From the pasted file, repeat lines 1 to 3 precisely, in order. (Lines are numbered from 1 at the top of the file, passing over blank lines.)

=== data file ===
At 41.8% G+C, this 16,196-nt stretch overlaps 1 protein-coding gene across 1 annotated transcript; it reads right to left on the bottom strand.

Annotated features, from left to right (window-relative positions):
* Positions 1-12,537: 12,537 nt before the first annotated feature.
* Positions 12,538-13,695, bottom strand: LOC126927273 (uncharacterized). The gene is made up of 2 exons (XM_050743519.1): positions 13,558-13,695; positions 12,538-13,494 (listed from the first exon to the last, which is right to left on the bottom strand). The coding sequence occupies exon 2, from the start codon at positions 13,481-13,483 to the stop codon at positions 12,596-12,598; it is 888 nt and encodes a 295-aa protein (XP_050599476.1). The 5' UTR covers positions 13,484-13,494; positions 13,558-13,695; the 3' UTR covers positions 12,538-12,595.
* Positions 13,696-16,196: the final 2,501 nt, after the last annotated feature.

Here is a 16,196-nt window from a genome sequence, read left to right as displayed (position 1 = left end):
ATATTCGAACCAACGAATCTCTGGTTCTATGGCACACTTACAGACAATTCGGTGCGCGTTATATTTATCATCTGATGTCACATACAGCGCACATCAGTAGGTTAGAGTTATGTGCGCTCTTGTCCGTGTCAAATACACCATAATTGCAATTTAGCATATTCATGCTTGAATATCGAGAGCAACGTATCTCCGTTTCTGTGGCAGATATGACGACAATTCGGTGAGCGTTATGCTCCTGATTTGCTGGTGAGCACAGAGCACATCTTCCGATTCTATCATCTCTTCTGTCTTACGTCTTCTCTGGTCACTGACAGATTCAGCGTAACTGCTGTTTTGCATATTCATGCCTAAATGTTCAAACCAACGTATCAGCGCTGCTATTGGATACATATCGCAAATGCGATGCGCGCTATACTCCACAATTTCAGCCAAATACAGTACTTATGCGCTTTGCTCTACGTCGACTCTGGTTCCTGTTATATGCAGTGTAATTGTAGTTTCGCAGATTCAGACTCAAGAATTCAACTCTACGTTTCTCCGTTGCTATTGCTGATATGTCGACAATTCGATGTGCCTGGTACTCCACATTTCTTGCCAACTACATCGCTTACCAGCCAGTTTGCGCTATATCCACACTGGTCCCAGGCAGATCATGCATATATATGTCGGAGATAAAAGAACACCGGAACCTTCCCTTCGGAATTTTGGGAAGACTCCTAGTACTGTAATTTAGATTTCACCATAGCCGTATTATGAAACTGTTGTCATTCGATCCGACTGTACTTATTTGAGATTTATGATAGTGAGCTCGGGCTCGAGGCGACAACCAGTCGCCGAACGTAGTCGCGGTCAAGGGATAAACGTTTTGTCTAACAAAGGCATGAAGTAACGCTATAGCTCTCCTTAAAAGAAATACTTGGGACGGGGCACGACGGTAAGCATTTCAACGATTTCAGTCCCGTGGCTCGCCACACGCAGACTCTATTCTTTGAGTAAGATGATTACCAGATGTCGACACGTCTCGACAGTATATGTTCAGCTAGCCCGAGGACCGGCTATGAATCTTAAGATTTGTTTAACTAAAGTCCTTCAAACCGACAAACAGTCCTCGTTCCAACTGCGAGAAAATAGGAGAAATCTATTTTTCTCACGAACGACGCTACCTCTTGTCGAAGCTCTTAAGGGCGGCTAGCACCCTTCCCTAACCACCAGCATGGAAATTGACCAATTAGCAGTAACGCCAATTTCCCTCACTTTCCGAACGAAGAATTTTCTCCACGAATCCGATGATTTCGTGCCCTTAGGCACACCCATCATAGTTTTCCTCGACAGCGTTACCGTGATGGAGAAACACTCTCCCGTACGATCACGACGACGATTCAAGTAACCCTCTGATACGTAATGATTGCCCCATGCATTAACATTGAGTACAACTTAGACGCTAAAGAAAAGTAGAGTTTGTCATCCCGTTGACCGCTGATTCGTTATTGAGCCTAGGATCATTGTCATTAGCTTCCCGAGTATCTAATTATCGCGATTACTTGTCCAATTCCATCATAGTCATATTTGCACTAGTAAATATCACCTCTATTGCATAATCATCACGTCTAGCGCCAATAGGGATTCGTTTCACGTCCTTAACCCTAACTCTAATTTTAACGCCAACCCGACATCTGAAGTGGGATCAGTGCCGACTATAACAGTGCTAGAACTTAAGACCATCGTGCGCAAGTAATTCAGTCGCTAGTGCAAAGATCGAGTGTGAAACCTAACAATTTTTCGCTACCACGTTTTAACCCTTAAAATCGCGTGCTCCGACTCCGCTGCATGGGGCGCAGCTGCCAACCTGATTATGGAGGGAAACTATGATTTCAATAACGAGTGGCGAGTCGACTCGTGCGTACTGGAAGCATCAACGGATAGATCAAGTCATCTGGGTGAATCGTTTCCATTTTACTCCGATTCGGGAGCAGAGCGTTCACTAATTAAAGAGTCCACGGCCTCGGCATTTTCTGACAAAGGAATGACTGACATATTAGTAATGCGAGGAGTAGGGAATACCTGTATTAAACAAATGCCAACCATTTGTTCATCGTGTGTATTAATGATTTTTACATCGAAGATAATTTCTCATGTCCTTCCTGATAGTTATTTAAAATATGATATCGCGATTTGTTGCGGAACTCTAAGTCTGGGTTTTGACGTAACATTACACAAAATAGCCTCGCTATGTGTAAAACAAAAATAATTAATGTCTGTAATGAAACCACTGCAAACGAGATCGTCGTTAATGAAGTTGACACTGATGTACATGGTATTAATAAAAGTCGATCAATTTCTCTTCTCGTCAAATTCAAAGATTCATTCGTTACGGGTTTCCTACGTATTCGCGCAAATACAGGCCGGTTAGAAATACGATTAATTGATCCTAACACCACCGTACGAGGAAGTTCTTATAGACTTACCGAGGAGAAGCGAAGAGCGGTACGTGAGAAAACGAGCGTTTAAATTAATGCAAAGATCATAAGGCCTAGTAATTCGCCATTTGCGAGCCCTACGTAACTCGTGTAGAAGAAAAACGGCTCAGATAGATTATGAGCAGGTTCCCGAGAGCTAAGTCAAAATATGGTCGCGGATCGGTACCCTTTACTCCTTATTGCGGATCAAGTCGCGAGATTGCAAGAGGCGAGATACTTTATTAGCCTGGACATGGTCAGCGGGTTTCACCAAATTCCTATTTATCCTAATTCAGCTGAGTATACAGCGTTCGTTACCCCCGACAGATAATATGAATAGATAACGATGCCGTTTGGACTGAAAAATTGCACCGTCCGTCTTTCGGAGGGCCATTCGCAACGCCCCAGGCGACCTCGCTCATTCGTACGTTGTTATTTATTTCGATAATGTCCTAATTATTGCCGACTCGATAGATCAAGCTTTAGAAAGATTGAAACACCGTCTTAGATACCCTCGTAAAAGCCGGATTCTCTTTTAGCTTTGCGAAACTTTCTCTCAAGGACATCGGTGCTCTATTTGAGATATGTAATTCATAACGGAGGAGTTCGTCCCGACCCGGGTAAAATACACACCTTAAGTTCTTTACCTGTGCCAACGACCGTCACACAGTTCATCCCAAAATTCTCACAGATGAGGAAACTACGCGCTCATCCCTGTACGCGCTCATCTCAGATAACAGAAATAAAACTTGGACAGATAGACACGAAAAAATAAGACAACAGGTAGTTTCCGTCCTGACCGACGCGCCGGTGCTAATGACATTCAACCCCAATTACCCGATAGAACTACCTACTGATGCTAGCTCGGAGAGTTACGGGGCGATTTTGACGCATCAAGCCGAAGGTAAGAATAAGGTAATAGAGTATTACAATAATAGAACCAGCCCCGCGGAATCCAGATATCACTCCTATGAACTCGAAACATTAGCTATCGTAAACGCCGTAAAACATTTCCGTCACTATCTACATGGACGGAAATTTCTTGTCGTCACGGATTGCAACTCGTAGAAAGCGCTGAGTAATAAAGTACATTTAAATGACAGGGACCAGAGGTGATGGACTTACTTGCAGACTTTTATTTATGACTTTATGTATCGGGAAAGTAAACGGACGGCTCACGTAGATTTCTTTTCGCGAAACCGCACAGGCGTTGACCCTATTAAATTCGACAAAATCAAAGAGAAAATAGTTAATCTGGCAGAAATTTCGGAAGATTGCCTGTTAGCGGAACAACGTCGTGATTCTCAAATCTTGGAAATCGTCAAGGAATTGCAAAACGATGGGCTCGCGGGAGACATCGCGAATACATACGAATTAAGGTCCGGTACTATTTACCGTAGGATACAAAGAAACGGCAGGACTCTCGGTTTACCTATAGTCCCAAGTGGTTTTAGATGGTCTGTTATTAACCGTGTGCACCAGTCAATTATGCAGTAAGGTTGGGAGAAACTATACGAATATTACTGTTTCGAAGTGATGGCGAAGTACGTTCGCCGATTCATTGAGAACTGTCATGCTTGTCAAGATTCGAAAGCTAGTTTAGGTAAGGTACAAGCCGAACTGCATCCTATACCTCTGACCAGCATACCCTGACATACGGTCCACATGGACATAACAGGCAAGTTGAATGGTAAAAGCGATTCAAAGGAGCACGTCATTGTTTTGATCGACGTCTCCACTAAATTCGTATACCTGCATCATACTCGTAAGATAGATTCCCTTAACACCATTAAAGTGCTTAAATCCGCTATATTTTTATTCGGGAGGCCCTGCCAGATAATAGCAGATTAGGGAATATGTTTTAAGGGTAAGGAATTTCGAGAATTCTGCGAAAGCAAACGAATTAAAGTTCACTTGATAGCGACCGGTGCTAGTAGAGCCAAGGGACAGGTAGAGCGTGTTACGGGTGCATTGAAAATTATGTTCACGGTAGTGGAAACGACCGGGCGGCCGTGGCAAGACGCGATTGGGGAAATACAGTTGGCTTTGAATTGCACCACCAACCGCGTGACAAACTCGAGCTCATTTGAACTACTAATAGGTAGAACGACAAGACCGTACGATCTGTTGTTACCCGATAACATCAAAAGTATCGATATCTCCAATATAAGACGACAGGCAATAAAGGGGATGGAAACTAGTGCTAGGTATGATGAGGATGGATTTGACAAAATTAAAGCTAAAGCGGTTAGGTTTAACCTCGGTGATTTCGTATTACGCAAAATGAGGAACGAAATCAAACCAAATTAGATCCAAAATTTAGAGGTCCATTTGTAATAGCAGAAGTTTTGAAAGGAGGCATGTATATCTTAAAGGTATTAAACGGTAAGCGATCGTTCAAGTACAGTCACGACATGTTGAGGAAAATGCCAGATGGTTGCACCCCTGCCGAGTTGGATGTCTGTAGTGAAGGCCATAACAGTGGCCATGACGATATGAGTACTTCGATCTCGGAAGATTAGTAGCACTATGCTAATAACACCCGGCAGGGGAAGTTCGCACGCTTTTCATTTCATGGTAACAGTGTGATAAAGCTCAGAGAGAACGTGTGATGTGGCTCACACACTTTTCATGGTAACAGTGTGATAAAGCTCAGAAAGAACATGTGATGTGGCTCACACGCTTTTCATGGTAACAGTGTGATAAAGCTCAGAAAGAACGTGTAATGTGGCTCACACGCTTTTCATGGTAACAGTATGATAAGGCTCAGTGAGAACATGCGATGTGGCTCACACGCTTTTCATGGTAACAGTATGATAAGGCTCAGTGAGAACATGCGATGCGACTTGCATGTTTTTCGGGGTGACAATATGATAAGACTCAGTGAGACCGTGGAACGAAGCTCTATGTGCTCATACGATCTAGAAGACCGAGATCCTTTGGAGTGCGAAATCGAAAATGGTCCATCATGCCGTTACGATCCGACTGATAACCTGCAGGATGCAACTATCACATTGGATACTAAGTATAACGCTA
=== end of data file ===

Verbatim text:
At 41.8% G+C, this 16,196-nt stretch overlaps 1 protein-coding gene across 1 annotated transcript; it reads right to left on the bottom strand.

Annotated features, from left to right (window-relative positions):
* Positions 1-12,537: 12,537 nt before the first annotated feature.